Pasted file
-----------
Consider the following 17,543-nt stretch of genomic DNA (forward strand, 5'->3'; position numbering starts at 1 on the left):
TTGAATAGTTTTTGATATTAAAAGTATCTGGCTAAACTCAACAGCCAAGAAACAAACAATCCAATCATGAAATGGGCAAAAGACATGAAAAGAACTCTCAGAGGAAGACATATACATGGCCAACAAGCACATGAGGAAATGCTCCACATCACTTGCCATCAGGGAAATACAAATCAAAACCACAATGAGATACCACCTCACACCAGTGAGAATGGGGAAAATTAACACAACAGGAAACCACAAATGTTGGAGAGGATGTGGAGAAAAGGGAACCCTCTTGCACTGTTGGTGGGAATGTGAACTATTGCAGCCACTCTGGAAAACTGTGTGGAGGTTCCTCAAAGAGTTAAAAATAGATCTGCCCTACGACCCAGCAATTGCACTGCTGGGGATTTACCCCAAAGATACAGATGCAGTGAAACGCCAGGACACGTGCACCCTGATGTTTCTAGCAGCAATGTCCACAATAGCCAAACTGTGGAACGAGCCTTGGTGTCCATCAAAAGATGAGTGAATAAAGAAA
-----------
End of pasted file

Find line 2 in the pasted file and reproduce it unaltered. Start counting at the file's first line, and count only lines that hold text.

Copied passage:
TTGAATAGTTTTTGATATTAAAAGTATCTGGCTAAACTCAACAGCCAAGAAACAAACAATCCAATCATGAAATGGGCAAAAGACATGAAAAGAACTCTCAGAGGAAGACATATACATGGCCAACAAGCACATGAGGAAATGCTCCACATCACTTGCCATCAGGGAAATACAAATCAAAACCACAATGAGATACCACCTCACACCAGTGAGAATGGGGAAAATTAACACAACAGGAAACCACAAATGTTGGAGAGGATGTGGAGAAAAGGGAACCCTCTTGCACTGTTGGTGGGAATGTGAACTATTGCAGCCACTCTGGAAAACTGTGTGGAGGTTCCTCAAAGAGTTAAAAATAGATCTGCCCTACGACCCAGCAATTGCACTGCTGGGGATTTACCCCAAAGATACAGATGCAGTGAAACGCCAGGACACGTGCACCCTGATGTTTCTAGCAGCAATGTCCACAATAGCCAAACTGTGGAACGAGCCTTGGTGTCCATCAAAAGATGAGTGAATAAAGAAA